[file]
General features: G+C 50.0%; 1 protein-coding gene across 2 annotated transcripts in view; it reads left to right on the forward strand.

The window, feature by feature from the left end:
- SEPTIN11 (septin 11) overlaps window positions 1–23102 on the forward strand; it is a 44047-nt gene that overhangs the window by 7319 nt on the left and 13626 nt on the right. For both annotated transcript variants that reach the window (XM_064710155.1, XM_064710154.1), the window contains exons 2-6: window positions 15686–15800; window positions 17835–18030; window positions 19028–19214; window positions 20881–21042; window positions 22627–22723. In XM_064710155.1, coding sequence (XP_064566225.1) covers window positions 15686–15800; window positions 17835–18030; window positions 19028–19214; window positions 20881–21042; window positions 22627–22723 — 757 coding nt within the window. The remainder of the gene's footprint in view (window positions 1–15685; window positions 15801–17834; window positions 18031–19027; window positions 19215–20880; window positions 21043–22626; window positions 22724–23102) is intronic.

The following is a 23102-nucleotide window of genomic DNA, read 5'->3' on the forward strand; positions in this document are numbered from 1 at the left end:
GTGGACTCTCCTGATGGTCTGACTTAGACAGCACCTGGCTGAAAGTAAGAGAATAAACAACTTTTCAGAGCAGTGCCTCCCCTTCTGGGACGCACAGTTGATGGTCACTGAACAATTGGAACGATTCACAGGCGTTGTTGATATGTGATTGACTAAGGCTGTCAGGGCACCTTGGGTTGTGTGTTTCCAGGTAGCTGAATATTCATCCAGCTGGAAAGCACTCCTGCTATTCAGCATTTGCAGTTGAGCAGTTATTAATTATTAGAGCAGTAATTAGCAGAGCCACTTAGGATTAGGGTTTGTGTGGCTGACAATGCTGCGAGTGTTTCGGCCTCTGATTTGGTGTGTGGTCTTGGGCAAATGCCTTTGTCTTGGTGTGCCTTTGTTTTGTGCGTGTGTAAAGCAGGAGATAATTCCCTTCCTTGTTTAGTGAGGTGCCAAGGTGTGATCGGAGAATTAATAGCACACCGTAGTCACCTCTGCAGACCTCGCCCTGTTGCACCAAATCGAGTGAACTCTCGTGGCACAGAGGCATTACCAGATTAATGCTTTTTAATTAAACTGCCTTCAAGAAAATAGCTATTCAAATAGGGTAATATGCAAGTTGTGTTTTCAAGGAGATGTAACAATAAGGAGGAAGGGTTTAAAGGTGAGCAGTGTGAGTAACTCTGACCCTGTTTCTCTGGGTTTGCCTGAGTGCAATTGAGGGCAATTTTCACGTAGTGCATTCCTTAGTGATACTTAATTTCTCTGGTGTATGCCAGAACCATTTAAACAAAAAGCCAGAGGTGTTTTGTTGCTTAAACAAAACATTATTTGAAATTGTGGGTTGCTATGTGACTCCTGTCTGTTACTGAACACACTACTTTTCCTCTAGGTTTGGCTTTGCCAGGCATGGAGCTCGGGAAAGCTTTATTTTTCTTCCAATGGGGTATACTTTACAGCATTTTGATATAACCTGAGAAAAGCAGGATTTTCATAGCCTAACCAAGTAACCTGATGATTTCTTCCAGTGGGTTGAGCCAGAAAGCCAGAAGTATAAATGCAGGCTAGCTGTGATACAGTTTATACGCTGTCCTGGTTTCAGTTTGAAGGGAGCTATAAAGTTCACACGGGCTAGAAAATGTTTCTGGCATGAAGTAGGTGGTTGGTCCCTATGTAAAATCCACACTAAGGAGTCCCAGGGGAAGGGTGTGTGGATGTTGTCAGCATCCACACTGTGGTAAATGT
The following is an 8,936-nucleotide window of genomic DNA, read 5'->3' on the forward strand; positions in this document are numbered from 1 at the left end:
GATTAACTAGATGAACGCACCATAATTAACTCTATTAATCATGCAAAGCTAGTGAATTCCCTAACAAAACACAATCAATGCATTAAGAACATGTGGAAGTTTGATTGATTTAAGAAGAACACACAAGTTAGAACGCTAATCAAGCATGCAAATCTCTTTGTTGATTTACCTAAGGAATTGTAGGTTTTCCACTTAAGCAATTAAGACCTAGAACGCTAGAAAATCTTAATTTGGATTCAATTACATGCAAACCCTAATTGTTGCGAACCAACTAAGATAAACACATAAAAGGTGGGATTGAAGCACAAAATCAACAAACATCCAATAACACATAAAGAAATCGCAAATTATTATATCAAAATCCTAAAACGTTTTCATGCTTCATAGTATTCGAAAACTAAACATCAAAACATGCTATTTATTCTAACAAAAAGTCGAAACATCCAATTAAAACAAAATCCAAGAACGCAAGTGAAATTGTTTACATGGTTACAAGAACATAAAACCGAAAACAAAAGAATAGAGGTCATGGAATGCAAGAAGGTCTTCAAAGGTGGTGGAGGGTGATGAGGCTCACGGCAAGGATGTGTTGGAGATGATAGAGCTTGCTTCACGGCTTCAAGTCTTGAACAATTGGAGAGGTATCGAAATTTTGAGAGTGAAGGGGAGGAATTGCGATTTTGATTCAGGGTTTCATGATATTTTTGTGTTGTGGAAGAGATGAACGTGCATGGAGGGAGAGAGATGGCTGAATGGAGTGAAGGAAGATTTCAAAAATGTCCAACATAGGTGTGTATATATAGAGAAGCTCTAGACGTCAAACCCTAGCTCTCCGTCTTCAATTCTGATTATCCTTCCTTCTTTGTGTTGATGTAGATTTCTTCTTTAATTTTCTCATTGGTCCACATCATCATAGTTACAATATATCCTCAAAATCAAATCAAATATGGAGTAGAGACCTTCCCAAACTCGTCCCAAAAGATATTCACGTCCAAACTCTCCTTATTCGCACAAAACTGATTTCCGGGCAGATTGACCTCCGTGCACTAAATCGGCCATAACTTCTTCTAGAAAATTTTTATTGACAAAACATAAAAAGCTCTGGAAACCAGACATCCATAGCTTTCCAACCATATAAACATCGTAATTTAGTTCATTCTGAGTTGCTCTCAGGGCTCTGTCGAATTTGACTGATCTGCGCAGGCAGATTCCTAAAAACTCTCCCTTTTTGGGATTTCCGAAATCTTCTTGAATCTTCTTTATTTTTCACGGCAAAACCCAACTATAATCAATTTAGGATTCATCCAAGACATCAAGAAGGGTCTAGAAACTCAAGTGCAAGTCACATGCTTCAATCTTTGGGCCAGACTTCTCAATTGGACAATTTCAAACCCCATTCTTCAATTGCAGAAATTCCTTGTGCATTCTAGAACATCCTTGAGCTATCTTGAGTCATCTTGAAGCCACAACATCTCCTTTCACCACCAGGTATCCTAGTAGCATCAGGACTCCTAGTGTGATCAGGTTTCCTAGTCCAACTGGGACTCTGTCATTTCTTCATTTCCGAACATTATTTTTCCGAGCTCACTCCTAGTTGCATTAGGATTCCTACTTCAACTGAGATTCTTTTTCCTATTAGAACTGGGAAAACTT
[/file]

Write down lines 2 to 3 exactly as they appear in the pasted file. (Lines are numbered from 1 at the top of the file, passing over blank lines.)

The window, feature by feature from the left end:
- SEPTIN11 (septin 11) overlaps window positions 1–23102 on the forward strand; it is a 44047-nt gene that overhangs the window by 7319 nt on the left and 13626 nt on the right. For both annotated transcript variants that reach the window (XM_064710155.1, XM_064710154.1), the window contains exons 2-6: window positions 15686–15800; window positions 17835–18030; window positions 19028–19214; window positions 20881–21042; window positions 22627–22723. In XM_064710155.1, coding sequence (XP_064566225.1) covers window positions 15686–15800; window positions 17835–18030; window positions 19028–19214; window positions 20881–21042; window positions 22627–22723 — 757 coding nt within the window. The remainder of the gene's footprint in view (window positions 1–15685; window positions 15801–17834; window positions 18031–19027; window positions 19215–20880; window positions 21043–22626; window positions 22724–23102) is intronic.